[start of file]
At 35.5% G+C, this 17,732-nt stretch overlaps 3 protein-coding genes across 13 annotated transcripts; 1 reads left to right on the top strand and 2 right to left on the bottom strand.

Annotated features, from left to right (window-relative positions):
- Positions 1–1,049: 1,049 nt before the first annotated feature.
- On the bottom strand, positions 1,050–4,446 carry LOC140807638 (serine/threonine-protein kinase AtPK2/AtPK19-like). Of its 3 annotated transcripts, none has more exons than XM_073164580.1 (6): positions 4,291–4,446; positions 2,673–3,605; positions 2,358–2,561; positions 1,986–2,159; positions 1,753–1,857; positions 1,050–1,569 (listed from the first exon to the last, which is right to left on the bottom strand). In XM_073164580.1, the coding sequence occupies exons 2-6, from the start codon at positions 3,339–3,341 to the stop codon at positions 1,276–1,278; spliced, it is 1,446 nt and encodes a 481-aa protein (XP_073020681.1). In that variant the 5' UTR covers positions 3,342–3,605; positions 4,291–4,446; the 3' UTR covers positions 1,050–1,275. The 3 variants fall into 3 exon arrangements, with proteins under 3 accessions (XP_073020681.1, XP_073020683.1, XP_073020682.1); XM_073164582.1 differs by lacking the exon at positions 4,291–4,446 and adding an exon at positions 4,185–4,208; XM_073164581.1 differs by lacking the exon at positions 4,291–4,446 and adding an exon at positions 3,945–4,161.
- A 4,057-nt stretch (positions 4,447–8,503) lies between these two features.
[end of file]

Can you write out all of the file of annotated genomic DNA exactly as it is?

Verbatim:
At 35.5% G+C, this 17,732-nt stretch overlaps 3 protein-coding genes across 13 annotated transcripts; 1 reads left to right on the top strand and 2 right to left on the bottom strand.

Annotated features, from left to right (window-relative positions):
- Positions 1–1,049: 1,049 nt before the first annotated feature.
- On the bottom strand, positions 1,050–4,446 carry LOC140807638 (serine/threonine-protein kinase AtPK2/AtPK19-like). Of its 3 annotated transcripts, none has more exons than XM_073164580.1 (6): positions 4,291–4,446; positions 2,673–3,605; positions 2,358–2,561; positions 1,986–2,159; positions 1,753–1,857; positions 1,050–1,569 (listed from the first exon to the last, which is right to left on the bottom strand). In XM_073164580.1, the coding sequence occupies exons 2-6, from the start codon at positions 3,339–3,341 to the stop codon at positions 1,276–1,278; spliced, it is 1,446 nt and encodes a 481-aa protein (XP_073020681.1). In that variant the 5' UTR covers positions 3,342–3,605; positions 4,291–4,446; the 3' UTR covers positions 1,050–1,275. The 3 variants fall into 3 exon arrangements, with proteins under 3 accessions (XP_073020681.1, XP_073020683.1, XP_073020682.1); XM_073164582.1 differs by lacking the exon at positions 4,291–4,446 and adding an exon at positions 4,185–4,208; XM_073164581.1 differs by lacking the exon at positions 4,291–4,446 and adding an exon at positions 3,945–4,161.
- A 4,057-nt stretch (positions 4,447–8,503) lies between these two features.